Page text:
Florida’s largest utility has a lot of explaining to do after news organizations revealed some unseemly conduct.
The reports show that Florida Power & Light hired a political consulting firm that engaged in dirty tricks to harm or otherwise neutralize the company’s perceived opponents, including elected officials and journalists.
Some of this—like turning a news website into a mouthpiece for the utility or surveilling a newspaper columnist in the hopes of catching him doing something embarrassing—sounds like the stuff of conspiracy theories.
FPL has said it was not fully aware of what its consultant was doing, and it has cast doubt on some of the reporting. But the company is limited in what it can do to defend itself because of reams of evidence, in leaked emails and texts, showing that company executives were aware of at least some of what was happening.
I’m interested in what happened with FPL, but I’m also looking at whether this cascade of revelations could harm the utility’s parent company, NextEra Energy, which happens to be the largest generator of renewable energy in the United States, and maybe the world.
NextEra, also based in Florida, has become a giant by racking up profits from its regulated utility business at FPL and using that as a foundation to build wind, solar and battery projects across the United States and Canada. Other utilities have tried similar strategies, but none have done it on the scale of NextEra.
Last month, I attended a public hearing for a NextEra solar proposal in central Ohio, and I saw how several backers of the project talked about the company’s involvement as a good thing. (Here’s the hearing transcript.)
“I believe that NextEra is a respectable developer,” said Jeremy Welch, testifying at the hearing on behalf of a union that supports the project.
I also saw how opponents of renewable energy development rarely miss an opportunity to sow distrust in the developer, with talk of how wind or solar would be an eyesore and potentially harm property values. But nobody brought up FPL’s alleged skulduggery during the hearing.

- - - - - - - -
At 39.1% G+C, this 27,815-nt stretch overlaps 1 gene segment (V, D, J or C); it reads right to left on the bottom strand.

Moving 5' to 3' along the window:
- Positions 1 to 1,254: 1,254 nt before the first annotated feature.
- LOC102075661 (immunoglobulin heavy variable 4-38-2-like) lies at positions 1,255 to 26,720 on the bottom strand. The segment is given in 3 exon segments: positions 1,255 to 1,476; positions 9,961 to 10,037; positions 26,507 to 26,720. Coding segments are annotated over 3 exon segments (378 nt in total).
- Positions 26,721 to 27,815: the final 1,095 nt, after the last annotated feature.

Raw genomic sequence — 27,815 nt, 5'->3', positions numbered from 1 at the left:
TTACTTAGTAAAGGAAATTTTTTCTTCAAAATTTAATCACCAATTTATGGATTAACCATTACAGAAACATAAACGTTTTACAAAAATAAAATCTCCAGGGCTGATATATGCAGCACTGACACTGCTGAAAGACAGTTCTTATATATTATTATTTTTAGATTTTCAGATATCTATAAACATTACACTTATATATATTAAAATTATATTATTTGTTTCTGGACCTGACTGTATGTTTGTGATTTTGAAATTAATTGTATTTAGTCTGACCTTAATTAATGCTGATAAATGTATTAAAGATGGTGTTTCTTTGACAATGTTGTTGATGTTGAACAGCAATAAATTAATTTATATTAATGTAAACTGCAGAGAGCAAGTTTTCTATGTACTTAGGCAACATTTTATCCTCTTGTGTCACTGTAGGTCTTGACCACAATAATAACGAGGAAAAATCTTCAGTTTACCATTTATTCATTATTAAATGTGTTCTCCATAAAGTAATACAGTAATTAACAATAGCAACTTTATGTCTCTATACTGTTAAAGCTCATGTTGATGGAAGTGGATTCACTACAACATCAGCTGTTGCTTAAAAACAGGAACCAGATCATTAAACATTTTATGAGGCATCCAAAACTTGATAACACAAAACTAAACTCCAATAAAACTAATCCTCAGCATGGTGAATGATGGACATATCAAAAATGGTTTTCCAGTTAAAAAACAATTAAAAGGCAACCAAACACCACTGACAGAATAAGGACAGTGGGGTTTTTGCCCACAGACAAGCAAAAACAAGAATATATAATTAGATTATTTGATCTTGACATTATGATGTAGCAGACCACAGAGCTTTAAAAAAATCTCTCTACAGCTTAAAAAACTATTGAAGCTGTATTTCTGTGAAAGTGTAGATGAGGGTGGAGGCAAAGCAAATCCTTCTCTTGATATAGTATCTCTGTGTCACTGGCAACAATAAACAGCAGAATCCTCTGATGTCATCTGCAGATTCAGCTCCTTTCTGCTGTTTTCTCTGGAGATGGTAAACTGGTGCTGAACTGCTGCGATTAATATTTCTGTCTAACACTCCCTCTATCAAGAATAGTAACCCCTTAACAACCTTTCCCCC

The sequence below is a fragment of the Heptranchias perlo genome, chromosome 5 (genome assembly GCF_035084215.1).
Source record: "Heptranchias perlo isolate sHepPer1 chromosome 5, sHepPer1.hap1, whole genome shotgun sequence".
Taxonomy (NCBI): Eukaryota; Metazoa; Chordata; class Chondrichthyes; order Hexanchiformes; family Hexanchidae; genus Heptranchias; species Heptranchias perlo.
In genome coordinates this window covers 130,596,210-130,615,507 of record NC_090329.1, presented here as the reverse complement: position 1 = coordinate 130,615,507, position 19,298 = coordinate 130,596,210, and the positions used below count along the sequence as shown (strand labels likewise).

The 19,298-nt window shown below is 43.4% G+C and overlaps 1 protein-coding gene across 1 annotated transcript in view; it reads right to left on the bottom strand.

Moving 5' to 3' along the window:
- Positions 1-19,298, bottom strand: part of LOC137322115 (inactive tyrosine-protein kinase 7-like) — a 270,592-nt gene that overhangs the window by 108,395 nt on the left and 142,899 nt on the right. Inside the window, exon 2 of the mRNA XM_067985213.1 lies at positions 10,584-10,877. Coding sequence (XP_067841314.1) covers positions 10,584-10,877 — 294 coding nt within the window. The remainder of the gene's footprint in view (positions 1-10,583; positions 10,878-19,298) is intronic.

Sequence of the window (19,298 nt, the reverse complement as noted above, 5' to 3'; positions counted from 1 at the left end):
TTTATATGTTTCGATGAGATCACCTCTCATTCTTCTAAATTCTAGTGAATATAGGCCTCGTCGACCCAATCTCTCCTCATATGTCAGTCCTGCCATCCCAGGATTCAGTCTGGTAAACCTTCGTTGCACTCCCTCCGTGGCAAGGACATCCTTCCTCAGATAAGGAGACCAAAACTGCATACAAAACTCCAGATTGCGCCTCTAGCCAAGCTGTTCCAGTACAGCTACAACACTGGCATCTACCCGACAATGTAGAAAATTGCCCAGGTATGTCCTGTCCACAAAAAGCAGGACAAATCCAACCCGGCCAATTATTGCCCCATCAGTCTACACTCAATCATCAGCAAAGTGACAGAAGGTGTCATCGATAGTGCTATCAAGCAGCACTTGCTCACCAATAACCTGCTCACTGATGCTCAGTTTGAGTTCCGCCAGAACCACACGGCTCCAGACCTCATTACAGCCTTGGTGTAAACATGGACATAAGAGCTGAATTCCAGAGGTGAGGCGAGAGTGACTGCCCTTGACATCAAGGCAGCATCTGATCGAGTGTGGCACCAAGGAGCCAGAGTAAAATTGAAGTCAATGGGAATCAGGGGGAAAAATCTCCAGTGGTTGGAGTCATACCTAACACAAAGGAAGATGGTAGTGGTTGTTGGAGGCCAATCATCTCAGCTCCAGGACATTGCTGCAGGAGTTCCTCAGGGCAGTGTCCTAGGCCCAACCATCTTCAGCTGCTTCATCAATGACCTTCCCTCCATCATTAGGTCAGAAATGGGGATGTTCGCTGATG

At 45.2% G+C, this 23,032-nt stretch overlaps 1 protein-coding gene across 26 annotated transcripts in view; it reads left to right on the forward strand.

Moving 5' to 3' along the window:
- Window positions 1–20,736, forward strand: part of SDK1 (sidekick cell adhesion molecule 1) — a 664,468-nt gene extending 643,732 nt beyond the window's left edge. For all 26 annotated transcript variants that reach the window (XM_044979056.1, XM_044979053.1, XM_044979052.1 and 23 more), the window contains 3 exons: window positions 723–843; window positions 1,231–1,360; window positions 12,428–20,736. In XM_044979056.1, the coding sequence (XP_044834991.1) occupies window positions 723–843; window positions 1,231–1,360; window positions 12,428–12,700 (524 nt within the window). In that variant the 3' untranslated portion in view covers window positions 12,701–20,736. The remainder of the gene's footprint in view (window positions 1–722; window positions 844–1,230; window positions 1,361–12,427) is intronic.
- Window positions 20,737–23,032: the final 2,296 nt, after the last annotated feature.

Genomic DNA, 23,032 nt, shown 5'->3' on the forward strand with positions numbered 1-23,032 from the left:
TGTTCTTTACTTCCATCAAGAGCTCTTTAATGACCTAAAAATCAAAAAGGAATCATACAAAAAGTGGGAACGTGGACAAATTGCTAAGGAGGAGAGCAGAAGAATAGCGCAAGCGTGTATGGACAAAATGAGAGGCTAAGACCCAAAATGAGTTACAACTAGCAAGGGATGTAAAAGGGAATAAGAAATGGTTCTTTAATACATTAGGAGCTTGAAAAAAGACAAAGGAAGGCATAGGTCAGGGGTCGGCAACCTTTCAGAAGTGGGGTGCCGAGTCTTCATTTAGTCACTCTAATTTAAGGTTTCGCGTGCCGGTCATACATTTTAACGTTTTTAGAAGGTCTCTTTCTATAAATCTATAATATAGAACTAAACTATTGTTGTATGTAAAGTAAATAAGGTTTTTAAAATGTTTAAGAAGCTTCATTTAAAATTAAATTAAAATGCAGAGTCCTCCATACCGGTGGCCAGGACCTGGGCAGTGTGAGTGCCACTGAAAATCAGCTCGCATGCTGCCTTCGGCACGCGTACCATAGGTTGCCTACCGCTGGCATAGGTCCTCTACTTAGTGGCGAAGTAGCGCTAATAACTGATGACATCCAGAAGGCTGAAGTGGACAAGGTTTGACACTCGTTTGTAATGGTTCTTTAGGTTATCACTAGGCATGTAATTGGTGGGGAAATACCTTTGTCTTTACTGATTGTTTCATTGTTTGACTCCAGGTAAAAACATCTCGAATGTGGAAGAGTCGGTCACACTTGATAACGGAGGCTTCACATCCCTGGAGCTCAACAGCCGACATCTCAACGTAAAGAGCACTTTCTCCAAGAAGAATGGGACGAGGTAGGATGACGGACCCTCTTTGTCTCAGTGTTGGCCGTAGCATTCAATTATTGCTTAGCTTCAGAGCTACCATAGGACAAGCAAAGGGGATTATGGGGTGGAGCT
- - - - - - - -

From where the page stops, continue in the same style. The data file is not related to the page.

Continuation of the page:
I wonder if NextEra’s problems in Florida may eventually affect the perception of the company in other places. To help figure this out, I reached out to David Pomerantz, who makes a living investigating utility companies as executive director of the Energy and Policy Institute, a nonprofit watchdog organization.
He started by questioning my premise that NextEra has a good reputation while its subsidiary, FPL, has taken some serious hits. He pointed to some of NextEra’s conduct outside of Florida, like its opposition to a power line in Maine that would have delivered renewable energy from Canada and harmed the market for a nuclear plant co-owned by the company.
That said, he acknowledges there is a “cognitive dissonance” between NextEra’s status as a major player in the transition to renewable energy and FPL’s status as a utility that relies heavily on fossil fuels, with a reputation for fighting dirty in defending its interests.
FPL this year announced a plan it calls “Real Zero” to completely eliminate carbon emissions from its operations by 2045. One part of that is to convert gas-fired power plants to run on hydrogen. Pomerantz said the goal of moving to zero emissions is a very good one, but he questions the feasibility of using hydrogen as a major part of generating electricity.
To the larger question of NextEra’s public image, Pomerantz answers with a question:
“What happens when the company’s reputation as an unethical actor … extends to their clean energy efforts?” he asked. “If you are somebody who maybe is on the fence about whether a wind farm should come to your community, and you see all this about what NextEra has done—and it’s true, (the company) really has behaved terribly—then, does that make you more or less trustworthy of them?”